Three Takeaways from Une Femme’s Ascent

Jan Pelka clearly knows a thing or two about identifying an audience, perseverance and striking while the iron is hot.

The founder of Une Femme Wines, who recently spoke during a panel discussion hosted by Women of the Vine & Spirits, owns a sparkling wine brand that collaborates solely with women winemakers and gives back exclusively to women-centered charities.

Pelka owned The Riddler, a champagne bar with locations in San Francisco and New York, before the COVID pandemic led her to shut down the bars. She pivoted, opening Une Femme, which has been a modern day success story. 

Because she kept her foot on the gas pedal, built momentum and took advantage of opportunities that presented themselves, her wine brand has taken off, with Pelka securing two major national partnerships with Delta, where she developed a canned wine for the airline, and Marriott.

Determining her Audience

Pelka’s experience with the wine bar provided the base for Une Femme’s philosophy.

There were two major takeaways: All of the investors at both locations were women, and when she would put wines made by women on her menu, they would outsell every other brand.

She went on to collaborate with winemaker Samantha Sheehan of POE and Ultraviolet wines, who worked with her to make a limited run of a sparkling California Rose.

“I noticed that the wine that sold the best was always the lowest priced sparkling Rose offered by the glass,” Pelka said of her wine bar days. 

Being Unafraid of the Big Ask

Pelka said it can be harder for women to secure big loans through the traditional banking or venture capital avenues, but that doesn’t mean your dreams need to die.

Being unafraid of what she called “the big ask” can help you land help from not only big investors, but a number of smaller investors as well, she said.

“I did a lot of fundraising in my day, finding a lot of individual investors in New York and San Francisco that I found through my personal networks,” she said. “I met with a women the other day who was fundraising for her first barm and I told her she needs to think of every single person in her phone when deciding where to start. I talked to anyone at the bars who I thought might have $5,000.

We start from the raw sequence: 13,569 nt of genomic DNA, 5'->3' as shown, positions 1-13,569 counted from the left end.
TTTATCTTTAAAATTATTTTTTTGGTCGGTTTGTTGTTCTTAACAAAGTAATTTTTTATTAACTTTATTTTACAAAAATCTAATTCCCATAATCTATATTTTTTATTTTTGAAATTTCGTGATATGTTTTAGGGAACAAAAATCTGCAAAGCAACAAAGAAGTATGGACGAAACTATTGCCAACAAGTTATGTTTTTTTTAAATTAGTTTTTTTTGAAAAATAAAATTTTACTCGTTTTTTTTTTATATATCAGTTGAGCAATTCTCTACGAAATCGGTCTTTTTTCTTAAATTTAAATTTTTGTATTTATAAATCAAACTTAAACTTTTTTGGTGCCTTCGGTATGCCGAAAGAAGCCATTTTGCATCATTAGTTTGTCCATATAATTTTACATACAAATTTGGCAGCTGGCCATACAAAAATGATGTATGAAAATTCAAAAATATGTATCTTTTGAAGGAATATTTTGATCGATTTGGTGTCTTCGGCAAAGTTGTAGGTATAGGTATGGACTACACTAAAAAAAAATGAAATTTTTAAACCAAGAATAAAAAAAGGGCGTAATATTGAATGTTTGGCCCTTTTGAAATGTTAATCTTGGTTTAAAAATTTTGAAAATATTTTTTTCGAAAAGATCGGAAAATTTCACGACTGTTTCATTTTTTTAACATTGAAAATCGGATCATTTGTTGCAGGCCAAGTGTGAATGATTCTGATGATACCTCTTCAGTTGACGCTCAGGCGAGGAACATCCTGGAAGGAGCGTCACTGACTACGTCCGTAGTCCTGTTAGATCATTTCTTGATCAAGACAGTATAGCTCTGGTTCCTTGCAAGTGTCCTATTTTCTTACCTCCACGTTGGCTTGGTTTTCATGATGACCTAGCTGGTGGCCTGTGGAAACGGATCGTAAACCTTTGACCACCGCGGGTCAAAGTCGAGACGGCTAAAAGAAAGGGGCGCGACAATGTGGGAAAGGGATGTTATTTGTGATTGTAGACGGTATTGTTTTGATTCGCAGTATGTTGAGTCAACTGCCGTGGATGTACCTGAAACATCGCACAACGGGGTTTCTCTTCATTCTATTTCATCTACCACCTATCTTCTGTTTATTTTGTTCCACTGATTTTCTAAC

“It (doesn’t always) start with a big check amount.”

Choosing your investors wisely can also help your brand, she noted.

“I thought it was powerful to choose to get my investment only from women because they [were my audience and] all became a part of things,” Pelka said. “To start the company, and launch the wines, I had two individuals — both women — who contributed $600,000. Then, I set out to raise $1 million to grow. It took a year and a bunch of checks ranging from $5,000 to $25,000 to get there.”

She eventually secured her Series A funding after building momentum, hooking up with a venture capital firm that understood her mission and what her company was doing.

Pelka noted that you had to always be prepared to make a sale.

“One of the most important things you can do is put together a great fundraising deck that hits on your numbers and your plans,” she said. “You have to realize that you’re always selling.”

Seizing the Opportunity

Luck helps, but what you do with it ultimately matters.

Pelka’s husband owns Souvla, a chain of Greek restaurants in San Francisco. Pelka was helping him with public relations, when, during a meeting with Delta representatives discussing a business deal, she had an opportunity to showcase her Une Femme wines.

Proceeds from the wines happened to be supporting breast cancer research, and the combination of her mission, her 187 ml bottles and the fact it was Breast Cancer Awareness month led to a special product placement deal on the airlines for that month.

It didn’t end there for Une Femme and Delta, though. Une Femme is now the official canned sparkling wine offered on all Delta flights.

“We as a team hustled,” Pelka said. “We were constantly flying out to meet with Delta buyers, and developed a canned sparkling wine specific to their needs. It was putting the cart before the horse, and it was kind of risky, but when given a big opportunity, you have to go for it.”

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